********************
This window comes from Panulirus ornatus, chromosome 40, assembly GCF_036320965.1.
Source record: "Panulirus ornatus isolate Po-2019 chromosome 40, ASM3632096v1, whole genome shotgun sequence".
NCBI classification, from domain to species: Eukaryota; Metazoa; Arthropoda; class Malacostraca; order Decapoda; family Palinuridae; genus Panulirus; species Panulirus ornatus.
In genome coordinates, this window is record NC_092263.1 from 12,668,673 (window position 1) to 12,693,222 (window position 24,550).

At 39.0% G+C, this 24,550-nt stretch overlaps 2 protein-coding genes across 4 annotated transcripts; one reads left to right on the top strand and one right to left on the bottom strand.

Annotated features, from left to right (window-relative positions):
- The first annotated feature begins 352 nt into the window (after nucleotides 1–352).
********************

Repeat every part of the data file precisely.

This window comes from Panulirus ornatus, chromosome 40, assembly GCF_036320965.1.
Source record: "Panulirus ornatus isolate Po-2019 chromosome 40, ASM3632096v1, whole genome shotgun sequence".
NCBI classification, from domain to species: Eukaryota; Metazoa; Arthropoda; class Malacostraca; order Decapoda; family Palinuridae; genus Panulirus; species Panulirus ornatus.
In genome coordinates, this window is record NC_092263.1 from 12,668,673 (window position 1) to 12,693,222 (window position 24,550).

At 39.0% G+C, this 24,550-nt stretch overlaps 2 protein-coding genes across 4 annotated transcripts; one reads left to right on the top strand and one right to left on the bottom strand.

Annotated features, from left to right (window-relative positions):
- The first annotated feature begins 352 nt into the window (after nucleotides 1–352).